Research Roundtable

We host quarterly virtual research roundtables to provide a forum for scientists and clinicians to share updates on current projects, engage in discussions, and foster collaborations so that we can accelerate progress toward our vision of a brighter future where Glut1 Deficiency will be easy to diagnose early, treat effectively, and cure completely.


we'd love for you to join us!


our next roundtable

Tuesday, April 23, 2024

11:00 to 12:00 Eastern

Special Guests

Please join us as we welcome Dr. Elizabeth Radford from the University of Cambridge's Wellcome Sanger Institute to talk about her work in determining the functional implications of genetic variants in Glut1 Deficiency.


Dr. Elizabeth Radford BA MB BChir PhD RCPCH
Academic Clinical Lecturer in Paediatrics
University of Cambridge
United Kingdom

I am interested in the genetic and epigenetic factors which control how babies and children develop, and the interactions between them. I study these factors both in the context of normal development, and when this developmental trajectory has changed – resulting in a developmental disorder. I hope that by understanding these mechanisms better we may be able to develop new treatments for these conditions.

Genes act as a code which is ‘read’ to make proteins, the building blocks of cells. Currently, we do not properly understand our genetic code. We all carry genetic changes, but most do not cause problems. In a genetic condition, a change in this code changes the function of a protein, altering a child’s development. We check a person’s genetic code when we suspect a genetic condition. Unfortunately, we cannot always predict which genetic changes, or variants, will alter a protein’s function. Therefore, it can be difficult to decide whether a child’s difficulties are due to the genetic changes observed. This often makes diagnosis difficult. This is particularly true in young children or unborn babies, as their difficulties may not yet be fully known. However, diagnosing children when they are young can improve treatment and reduce the disability caused by a genetic condition.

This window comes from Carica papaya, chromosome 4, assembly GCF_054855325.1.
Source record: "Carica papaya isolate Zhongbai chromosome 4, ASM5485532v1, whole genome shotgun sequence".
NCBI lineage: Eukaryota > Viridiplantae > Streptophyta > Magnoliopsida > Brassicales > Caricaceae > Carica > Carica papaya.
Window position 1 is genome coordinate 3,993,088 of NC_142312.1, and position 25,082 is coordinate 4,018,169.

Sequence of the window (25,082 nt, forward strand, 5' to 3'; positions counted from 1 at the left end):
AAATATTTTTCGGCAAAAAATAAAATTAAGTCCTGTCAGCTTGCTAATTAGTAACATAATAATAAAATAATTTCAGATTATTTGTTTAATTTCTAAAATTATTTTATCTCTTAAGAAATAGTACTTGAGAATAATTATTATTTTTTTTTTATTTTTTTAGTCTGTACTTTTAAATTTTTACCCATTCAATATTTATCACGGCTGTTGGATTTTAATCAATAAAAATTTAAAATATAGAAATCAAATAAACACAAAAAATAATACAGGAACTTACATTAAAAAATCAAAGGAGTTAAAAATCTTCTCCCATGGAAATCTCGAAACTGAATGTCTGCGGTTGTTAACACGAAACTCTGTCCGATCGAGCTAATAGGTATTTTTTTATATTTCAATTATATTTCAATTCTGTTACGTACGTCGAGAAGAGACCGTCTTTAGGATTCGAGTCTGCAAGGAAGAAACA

Currently, I am using a variety of approaches to improve the interpretation of genetic variants in neurodevelopmental disorder associated genes, and to translate these data into greater clinical diagnostic certainty. My doctoral research focussed on epigenetic plasticity in the context of normal development and developmental programming across generations.



stay tuned for information about the second presenter!


future roundtables

Summer:  Tuesday, July 23, 2024 at 11:00 AM Eastern
Fall:  Tuesday, October 22, 2024 at 11:00 AM Eastern

previous roundtable reports

Fall 2023:  Underlying Mechanisms of Cognitive Dysfunction and Ketone Variability During Menstruation
Special Presentations:  Dr. Maoxue Tang and Dr. Valentina De Giorgis

Summer 2023:  Glut1 in Neural Development and the International Neurological Ketogenic Society
Special Presentations:  Dr. Caroline Pearson and Dr. Jong Rho

Spring 2023:  Speech and Language Focus
Special Presentations:  Prof. Dr. Jörg Klepper, Prof. Dr. Kristina Simonyan

Winter 2023:  Adult Patient Focus
Special Presentations:  Dr. Elizabeth Felton, Dr. Mackenzie Cervenka, and Dr. Tonya McDonald

Fall 2022:  Imaging Focus
Special Presentations:  Dr. Douglas Rothman, Dr. Nirbhay Yadav, Dr. Ramon Sun, and Dr. Joshua Kaggie

Spring 2022:  Treatment Development Focus
Special Presentations:  Dr. Christina Gurnett, Dr. Pierre Magistretti, and Dr. Serena Silver

Winter 2022:  Open Project Reports
Special Presentations:  Kathrine Haavardsholm, Dr. Jörg Klepper, Kit Donohue, Dr. Matthew Gentry

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